But git won the DVCS wars, and it’s the most popular by far, so it might be a good idea to switch if BLF people prefer it. Even Launchpad supports git now, though the support is still a bit beta quality.

Anyway, I’d love to include driver schematics and stuff. I don’t have any circuit design skills though, so I probably wouldn’t be a great curator when I don’t really understand what I’m looking at. And I’m not sure how the licensing on those works… and then there are all the other issues raised above. I’d prefer to include complete schematics though, despite the advice to start from scratch, because I don’t like to artificially limit anyone’s involvement or raise the barrier to entry.

vulpes
vulpes's picture
Offline
Last seen: 8 months 3 days ago
Joined: 08/20/2015 - 17:15
Posts: 300
Location: Bosnia and Herzegovina

I can’t really comment on git vs bzr since I haven’t used bzr apart from simple check outs, but as you said git won VCS war (or at least has only a couple of battles left). All the big boys seem to use it (it killed Google code!) and pretty much every open source project that cares about outside contributions. I just spent few minutes browsing your firmware repo and Launchpad seems completely unintuitive. On GitHub everything is easy to find, while on Launchpad even code is somewhat hidden. And social aspect is great. Last semester I had to translate some Ubuntu packages through Launchpad and it was pretty painful experience. With time you can become efficient in any software, but in my case it’s the first couple of uses that determine whether I will run it ever again (if there are other options, of course).

You say you might not be great curator, but that’s what I like the most about GitHub Organizations concept. You have a number of reputable members with full access for commiting code, while
others simply send their contributions for review and inclusion. Everything is simple and transparent. Licences are huge pita, but it should be requirement for authors to include one that requires sharing modifications of original works, while allowing people to use source for whatever they like (GPL?).

ToyKeeper
ToyKeeper's picture
Offline
Last seen: 16 hours 54 min ago
Joined: 01/12/2013 - 14:40
Posts: 10761
Location: (469219) 2016 HO3

vulpes wrote:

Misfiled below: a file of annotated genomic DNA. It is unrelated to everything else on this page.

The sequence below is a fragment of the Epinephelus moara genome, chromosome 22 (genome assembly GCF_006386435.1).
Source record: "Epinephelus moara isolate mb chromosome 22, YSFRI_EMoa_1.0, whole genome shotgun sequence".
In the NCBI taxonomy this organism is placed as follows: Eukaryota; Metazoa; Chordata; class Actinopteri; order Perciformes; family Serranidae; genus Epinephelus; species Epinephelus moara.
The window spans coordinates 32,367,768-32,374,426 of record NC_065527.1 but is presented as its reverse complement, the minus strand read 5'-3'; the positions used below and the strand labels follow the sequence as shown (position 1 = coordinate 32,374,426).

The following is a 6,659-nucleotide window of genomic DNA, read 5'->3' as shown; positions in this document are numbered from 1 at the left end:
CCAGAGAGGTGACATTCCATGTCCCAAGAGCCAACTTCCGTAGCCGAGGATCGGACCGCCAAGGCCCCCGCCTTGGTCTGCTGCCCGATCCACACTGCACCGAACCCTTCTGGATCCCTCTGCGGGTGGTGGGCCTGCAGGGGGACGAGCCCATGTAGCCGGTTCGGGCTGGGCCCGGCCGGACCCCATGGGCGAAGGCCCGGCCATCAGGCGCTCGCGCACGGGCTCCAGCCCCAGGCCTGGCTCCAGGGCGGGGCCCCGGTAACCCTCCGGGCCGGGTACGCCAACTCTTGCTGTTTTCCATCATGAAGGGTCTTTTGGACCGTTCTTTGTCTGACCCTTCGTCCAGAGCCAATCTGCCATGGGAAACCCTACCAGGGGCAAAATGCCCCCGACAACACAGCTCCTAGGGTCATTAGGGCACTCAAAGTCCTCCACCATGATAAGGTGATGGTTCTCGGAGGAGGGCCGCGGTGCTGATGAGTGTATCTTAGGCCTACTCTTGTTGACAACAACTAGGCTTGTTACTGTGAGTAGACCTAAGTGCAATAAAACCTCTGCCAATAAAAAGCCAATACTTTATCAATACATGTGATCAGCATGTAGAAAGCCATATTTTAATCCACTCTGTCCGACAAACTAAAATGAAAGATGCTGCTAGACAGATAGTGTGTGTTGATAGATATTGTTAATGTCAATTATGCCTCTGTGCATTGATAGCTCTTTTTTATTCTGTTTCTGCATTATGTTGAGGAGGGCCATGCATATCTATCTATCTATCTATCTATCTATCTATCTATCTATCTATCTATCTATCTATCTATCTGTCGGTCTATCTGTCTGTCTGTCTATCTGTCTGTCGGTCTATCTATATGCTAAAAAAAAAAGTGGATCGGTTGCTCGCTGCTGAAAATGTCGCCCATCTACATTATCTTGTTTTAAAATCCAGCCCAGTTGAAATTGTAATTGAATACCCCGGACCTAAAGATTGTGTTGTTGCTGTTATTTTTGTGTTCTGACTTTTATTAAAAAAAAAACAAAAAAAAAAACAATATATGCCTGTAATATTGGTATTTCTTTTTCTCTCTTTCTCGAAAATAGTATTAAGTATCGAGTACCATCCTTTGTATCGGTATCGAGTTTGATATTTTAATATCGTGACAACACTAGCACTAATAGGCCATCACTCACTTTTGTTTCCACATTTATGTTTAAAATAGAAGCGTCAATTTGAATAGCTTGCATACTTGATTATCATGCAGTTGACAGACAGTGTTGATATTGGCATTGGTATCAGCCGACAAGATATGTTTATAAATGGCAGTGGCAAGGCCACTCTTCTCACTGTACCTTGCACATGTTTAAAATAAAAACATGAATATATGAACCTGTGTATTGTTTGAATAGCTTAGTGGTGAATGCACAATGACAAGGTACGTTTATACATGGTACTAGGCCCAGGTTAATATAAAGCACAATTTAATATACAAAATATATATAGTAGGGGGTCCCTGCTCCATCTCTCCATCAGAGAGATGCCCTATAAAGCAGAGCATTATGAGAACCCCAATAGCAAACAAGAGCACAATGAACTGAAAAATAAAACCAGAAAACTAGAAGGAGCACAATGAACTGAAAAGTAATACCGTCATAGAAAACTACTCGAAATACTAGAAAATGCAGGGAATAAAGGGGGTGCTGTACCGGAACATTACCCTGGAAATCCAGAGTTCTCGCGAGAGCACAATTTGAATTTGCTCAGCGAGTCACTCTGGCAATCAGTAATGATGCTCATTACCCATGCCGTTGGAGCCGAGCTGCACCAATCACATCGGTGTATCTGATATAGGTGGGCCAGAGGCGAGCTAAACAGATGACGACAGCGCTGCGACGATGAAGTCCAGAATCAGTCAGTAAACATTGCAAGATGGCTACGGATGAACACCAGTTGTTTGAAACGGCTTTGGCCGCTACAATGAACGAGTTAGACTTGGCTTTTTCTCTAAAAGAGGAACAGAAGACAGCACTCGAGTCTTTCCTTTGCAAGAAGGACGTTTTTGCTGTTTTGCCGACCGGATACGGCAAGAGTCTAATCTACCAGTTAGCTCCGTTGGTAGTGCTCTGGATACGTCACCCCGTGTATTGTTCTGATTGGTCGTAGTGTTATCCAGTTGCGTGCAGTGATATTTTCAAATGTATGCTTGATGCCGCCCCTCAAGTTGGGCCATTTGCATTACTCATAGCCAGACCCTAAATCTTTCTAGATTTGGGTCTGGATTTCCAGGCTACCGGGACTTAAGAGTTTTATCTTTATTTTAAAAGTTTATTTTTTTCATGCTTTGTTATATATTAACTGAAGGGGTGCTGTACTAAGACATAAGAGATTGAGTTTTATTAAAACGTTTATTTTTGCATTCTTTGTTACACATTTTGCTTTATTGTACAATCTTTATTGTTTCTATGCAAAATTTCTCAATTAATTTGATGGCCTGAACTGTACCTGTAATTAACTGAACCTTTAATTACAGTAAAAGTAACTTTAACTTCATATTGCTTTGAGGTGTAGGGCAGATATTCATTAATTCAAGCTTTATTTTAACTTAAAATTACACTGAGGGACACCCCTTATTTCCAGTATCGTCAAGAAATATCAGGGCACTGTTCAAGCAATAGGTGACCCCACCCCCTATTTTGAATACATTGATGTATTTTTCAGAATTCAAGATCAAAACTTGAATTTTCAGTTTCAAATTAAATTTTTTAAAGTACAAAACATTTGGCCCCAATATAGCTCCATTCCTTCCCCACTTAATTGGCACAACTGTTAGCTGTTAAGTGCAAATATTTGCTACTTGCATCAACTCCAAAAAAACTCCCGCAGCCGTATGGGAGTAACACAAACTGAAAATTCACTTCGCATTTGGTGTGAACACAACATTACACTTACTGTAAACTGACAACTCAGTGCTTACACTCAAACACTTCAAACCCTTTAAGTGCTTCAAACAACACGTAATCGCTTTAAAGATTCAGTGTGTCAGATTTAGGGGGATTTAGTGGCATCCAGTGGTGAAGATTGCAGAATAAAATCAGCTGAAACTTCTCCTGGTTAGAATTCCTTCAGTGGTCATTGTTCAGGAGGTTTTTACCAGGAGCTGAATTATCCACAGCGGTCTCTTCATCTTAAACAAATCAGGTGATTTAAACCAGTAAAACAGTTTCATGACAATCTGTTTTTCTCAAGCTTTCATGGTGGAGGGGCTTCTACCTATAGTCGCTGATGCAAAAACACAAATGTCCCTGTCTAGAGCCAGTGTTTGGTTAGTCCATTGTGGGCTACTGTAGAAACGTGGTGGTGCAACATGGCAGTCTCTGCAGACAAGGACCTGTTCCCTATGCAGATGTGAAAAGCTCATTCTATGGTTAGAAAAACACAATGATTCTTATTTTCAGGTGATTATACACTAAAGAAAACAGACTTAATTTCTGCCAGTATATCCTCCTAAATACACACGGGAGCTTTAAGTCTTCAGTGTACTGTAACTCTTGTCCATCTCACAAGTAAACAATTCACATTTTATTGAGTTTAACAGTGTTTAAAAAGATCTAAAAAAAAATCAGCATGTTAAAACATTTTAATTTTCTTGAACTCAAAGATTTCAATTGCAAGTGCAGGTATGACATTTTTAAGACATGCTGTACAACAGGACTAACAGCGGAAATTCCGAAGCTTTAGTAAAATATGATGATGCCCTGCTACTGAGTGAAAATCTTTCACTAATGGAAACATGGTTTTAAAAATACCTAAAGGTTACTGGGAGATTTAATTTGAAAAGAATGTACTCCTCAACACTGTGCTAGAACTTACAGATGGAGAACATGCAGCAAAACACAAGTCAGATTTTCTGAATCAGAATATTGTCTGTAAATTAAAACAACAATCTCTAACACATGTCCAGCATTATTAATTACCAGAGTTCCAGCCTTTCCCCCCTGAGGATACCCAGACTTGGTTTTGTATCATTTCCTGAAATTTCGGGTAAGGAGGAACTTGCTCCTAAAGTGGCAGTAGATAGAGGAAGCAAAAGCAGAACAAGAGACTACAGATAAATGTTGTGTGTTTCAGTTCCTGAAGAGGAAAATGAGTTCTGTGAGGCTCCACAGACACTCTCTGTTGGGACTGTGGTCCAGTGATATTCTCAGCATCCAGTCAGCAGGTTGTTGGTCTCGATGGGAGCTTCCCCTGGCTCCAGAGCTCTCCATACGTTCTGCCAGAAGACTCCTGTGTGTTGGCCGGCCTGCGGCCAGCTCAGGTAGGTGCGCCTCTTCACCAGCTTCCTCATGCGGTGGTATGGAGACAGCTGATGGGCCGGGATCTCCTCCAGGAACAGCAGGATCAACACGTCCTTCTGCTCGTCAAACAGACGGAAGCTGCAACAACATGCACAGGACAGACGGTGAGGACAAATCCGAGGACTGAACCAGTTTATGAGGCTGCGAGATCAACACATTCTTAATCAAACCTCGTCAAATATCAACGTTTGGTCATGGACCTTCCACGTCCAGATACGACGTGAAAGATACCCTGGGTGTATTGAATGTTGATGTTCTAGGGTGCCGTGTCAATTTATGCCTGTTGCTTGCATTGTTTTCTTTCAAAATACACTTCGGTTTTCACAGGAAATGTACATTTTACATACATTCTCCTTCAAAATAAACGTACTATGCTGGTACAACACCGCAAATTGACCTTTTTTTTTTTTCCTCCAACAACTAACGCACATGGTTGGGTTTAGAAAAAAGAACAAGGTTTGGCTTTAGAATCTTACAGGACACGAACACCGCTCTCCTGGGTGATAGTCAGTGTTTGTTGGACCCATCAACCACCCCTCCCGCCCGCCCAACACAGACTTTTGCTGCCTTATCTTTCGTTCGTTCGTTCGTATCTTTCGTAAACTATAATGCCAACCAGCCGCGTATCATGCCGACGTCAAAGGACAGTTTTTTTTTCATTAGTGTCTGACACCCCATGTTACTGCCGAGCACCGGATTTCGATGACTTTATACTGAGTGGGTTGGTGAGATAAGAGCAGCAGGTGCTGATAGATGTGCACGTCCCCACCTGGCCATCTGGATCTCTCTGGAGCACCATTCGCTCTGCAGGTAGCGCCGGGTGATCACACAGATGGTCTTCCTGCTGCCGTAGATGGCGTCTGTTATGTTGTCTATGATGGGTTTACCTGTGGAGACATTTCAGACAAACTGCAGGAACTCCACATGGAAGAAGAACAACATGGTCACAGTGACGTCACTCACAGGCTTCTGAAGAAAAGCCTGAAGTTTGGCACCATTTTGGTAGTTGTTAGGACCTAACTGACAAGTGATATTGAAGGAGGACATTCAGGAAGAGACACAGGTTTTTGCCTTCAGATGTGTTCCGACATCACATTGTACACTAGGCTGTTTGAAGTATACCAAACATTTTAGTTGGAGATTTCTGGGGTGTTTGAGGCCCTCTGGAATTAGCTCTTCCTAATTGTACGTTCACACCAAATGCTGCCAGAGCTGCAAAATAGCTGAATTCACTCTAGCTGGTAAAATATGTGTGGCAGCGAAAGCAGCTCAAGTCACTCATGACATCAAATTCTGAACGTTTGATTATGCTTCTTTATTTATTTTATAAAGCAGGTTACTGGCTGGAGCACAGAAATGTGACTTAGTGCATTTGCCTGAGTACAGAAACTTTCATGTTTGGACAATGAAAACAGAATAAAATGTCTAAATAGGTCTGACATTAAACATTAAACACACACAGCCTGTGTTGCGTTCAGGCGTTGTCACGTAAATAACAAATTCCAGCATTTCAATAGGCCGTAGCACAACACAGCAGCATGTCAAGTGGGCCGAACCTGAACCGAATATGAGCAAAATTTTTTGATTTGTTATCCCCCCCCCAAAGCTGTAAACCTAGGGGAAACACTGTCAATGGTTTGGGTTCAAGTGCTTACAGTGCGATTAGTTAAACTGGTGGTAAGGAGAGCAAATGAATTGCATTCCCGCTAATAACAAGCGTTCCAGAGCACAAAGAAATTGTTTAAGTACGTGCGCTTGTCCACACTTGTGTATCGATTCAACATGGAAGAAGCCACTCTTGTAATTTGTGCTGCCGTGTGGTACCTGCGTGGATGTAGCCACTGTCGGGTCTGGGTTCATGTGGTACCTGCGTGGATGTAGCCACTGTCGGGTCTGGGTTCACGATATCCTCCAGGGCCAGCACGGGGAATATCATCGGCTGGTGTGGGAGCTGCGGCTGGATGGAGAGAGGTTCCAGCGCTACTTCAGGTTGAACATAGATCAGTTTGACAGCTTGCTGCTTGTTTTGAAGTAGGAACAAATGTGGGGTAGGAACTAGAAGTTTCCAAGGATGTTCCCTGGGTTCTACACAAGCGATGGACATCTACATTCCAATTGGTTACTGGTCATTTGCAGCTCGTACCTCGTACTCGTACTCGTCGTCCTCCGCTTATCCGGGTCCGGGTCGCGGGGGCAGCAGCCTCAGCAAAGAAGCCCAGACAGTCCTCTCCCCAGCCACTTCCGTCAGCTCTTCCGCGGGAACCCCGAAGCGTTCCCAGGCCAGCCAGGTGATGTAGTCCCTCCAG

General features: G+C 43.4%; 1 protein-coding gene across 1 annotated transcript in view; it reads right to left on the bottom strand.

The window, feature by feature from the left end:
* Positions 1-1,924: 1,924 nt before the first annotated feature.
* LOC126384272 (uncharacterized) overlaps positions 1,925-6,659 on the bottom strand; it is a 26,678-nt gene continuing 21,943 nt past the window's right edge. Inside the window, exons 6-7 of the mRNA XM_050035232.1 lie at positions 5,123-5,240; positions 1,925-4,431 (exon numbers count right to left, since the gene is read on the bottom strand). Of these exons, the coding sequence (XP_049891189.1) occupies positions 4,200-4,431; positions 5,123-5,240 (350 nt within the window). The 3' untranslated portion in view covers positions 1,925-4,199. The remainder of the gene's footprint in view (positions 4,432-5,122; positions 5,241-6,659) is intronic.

I can’t really comment on git vs bzr since I haven’t used bzr apart from simple check outs, but as you said git won VCS war (or at least has only a couple of battles left). All the big boys seem to use it (it killed Google code!) and pretty much every open source project that cares about outside contributions. I just spent few minutes browsing your firmware repo and Launchpad seems completely unintuitive. On GitHub everything is easy to find, while on Launchpad even code is somewhat hidden. And social aspect is great. Last semester I had to translate some Ubuntu packages through Launchpad and it was pretty painful experience. With time you can become efficient in any software, but in my case it’s the first couple of uses that determine whether I will run it ever again (if there are other options, of course).

You say you might not be great curator, but that’s what I like the most about GitHub Organizations concept. You have a number of reputable members with full access for commiting code, while others simply send their contributions for review and inclusion. Everything is simple and transparent. Licences are huge pita, but it should be requirement for authors to include one that requires sharing modifications of original works, while allowing people to use source for whatever they like (GPL?).


Bzr is pretty straightforward, especially if you ever used svn, but it might be a little weird from a git background. The first thing to know coming from git is that bzr encourages one directory per branch instead of checking out one at a time in a single shared directory. Then to compare things between branches, use the same regular filesystem-based tools as you’d use for anything else. There is no need to use a vcs-specific tool like one does with git.

The other main difference is it heavily encourages a feature branch workflow. Branch, hack, merge… instead of git’s typical branch, hack, rewrite history, fast-forward. This difference is illustrated in the article I linked earlier, including the commands used. If you’d like to get started, simply install bzr then run “bzr branch lp:flashlight-firmware”.

Finding a curator for circuit designs is a social problem, not a technical one. Is there anyone willing to maintain it, and to actively work toward building the repository? Would you?